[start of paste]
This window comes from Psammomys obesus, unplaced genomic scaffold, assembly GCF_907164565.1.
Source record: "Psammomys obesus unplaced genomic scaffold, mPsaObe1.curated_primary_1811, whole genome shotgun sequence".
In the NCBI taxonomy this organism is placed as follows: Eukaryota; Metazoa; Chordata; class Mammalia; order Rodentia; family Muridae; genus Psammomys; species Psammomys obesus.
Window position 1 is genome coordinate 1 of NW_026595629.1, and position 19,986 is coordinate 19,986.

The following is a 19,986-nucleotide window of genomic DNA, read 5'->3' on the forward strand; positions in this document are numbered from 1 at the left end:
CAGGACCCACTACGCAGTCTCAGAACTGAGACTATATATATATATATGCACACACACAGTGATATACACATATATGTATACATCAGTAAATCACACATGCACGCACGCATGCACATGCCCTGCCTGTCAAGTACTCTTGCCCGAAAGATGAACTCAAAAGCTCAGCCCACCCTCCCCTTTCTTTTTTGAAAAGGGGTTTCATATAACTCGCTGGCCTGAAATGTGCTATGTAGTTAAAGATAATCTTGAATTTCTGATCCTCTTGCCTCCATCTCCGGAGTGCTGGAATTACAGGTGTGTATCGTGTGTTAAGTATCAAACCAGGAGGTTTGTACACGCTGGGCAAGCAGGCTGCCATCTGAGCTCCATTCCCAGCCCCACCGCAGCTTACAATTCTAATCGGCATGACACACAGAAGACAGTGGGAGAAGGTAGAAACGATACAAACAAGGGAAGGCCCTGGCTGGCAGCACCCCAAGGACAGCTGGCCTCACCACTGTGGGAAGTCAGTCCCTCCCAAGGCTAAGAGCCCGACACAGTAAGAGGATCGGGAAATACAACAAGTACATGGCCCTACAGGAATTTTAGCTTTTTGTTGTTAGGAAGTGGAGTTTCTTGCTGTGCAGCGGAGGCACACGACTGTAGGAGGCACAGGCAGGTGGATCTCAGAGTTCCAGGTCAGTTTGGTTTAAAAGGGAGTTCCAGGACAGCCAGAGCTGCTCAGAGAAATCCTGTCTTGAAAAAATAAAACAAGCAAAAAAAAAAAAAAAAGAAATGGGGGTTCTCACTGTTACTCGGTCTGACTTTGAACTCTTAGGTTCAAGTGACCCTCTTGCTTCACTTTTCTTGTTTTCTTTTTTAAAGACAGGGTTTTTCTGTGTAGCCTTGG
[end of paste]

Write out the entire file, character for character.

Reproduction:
This window comes from Psammomys obesus, unplaced genomic scaffold, assembly GCF_907164565.1.
Source record: "Psammomys obesus unplaced genomic scaffold, mPsaObe1.curated_primary_1811, whole genome shotgun sequence".
In the NCBI taxonomy this organism is placed as follows: Eukaryota; Metazoa; Chordata; class Mammalia; order Rodentia; family Muridae; genus Psammomys; species Psammomys obesus.
Window position 1 is genome coordinate 1 of NW_026595629.1, and position 19,986 is coordinate 19,986.

The following is a 19,986-nucleotide window of genomic DNA, read 5'->3' on the forward strand; positions in this document are numbered from 1 at the left end:
CAGGACCCACTACGCAGTCTCAGAACTGAGACTATATATATATATATGCACACACACAGTGATATACACATATATGTATACATCAGTAAATCACACATGCACGCACGCATGCACATGCCCTGCCTGTCAAGTACTCTTGCCCGAAAGATGAACTCAAAAGCTCAGCCCACCCTCCCCTTTCTTTTTTGAAAAGGGGTTTCATATAACTCGCTGGCCTGAAATGTGCTATGTAGTTAAAGATAATCTTGAATTTCTGATCCTCTTGCCTCCATCTCCGGAGTGCTGGAATTACAGGTGTGTATCGTGTGTTAAGTATCAAACCAGGAGGTTTGTACACGCTGGGCAAGCAGGCTGCCATCTGAGCTCCATTCCCAGCCCCACCGCAGCTTACAATTCTAATCGGCATGACACACAGAAGACAGTGGGAGAAGGTAGAAACGATACAAACAAGGGAAGGCCCTGGCTGGCAGCACCCCAAGGACAGCTGGCCTCACCACTGTGGGAAGTCAGTCCCTCCCAAGGCTAAGAGCCCGACACAGTAAGAGGATCGGGAAATACAACAAGTACATGGCCCTACAGGAATTTTAGCTTTTTGTTGTTAGGAAGTGGAGTTTCTTGCTGTGCAGCGGAGGCACACGACTGTAGGAGGCACAGGCAGGTGGATCTCAGAGTTCCAGGTCAGTTTGGTTTAAAAGGGAGTTCCAGGACAGCCAGAGCTGCTCAGAGAAATCCTGTCTTGAAAAAATAAAACAAGCAAAAAAAAAAAAAAAAGAAATGGGGGTTCTCACTGTTACTCGGTCTGACTTTGAACTCTTAGGTTCAAGTGACCCTCTTGCTTCACTTTTCTTGTTTTCTTTTTTAAAGACAGGGTTTTTCTGTGTAGCCTTGG